Article courtesy of Caroline Winter | November 6, 2014 | Bloomberg Business Week | Shared as educational material
Despite the concerns about wastewater from hydraulic fracturing, it can be difficult to keep track of where the drilling fluids end up. Now a team of researchers claims to have figured out how to trace leaks and spills of fracking fluids—and even detect their presence in treated water.
The method, detailed in a study published in the journal Environmental Science & Technology, relies on identifying a specific combination of geochemical characteristics unique to fracking wastewater. “There’s a particular chemical signature we look for,” explains Nathaniel Warner, postdoctoral fellow at Dartmouth College and lead author of the study. That signature is independent of ingredients that make up fracking fluids, which vary and are often proprietary. Instead, it relies on elements that merge with the fracking fluids underground.
Fracking, as the name suggests, fractures rock formations deep below the surface of the earth to stimulate the flow of oil and gas, making it possible to recover greater volumes. Large quantities of fluids made from a mixture of fresh water and chemicals are injected into the ground at high pressure, eventually flowing back to the surface from the pressure below.
These so-called flowback fluids, which typically contain the injected chemicals as well as materials picked up underground, are notoriously difficult to trace. “In some cases, it’s also difficult to determine whether salinity or contamination of shallow fresh water might have been from the most recent hydraulic fracturing or whether it’s associated with this historical development,” says Warner.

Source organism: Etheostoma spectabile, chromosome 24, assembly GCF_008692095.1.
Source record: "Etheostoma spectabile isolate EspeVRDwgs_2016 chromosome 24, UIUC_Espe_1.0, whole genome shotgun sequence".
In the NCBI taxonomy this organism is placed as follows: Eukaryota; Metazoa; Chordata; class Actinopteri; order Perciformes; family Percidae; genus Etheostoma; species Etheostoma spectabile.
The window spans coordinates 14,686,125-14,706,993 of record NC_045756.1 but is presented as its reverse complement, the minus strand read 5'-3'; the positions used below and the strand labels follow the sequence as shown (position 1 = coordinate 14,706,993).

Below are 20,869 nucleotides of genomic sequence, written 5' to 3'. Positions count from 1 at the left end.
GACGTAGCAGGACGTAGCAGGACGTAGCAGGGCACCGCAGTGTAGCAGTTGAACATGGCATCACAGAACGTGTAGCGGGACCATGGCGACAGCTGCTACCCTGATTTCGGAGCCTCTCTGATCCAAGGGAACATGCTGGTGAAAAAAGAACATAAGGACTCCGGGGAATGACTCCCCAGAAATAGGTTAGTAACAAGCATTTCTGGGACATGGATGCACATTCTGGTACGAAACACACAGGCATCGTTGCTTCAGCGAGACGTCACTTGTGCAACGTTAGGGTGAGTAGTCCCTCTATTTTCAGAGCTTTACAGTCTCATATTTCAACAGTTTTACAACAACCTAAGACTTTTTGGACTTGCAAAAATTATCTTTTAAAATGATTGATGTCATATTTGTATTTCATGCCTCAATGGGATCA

To solve the problem, Warner and his team began thinking about what might be different about hydraulic fracturing flowback fluid and found that it contains much higher concentrations of boron and lithium. “When you’re injecting these fluids into the rock formations, you’re breaking apart the shales, and attached to a lot of these shales are boron and lithium,” he says. “We believe [the fluids] pick off that boron and lithium.”
To test for fracking fluids, Warner’s team tests for specific isotope ratios of boron and lithium, as well as elemental ratios of lithium to chloride and and boron to chloride. The team tested their method on 39 samples in Pennsylvania and Arkansas and at a spill site in West Virginia. The method worked even for detecting flowback water that had been treated at a municipal treatment plant. The next step will be to test samples at other basins.
Warner hopes the method will eventually be adopted by regulators and anyone looking to identify the origins of pollution. “Regulators could say, for example, ‘Hey, we have this data, and the spill appears to be associated with hydraulic fracturing fluids, not historic oil and gas production.’ ”
Risks of contamination, of course, will remain a problem.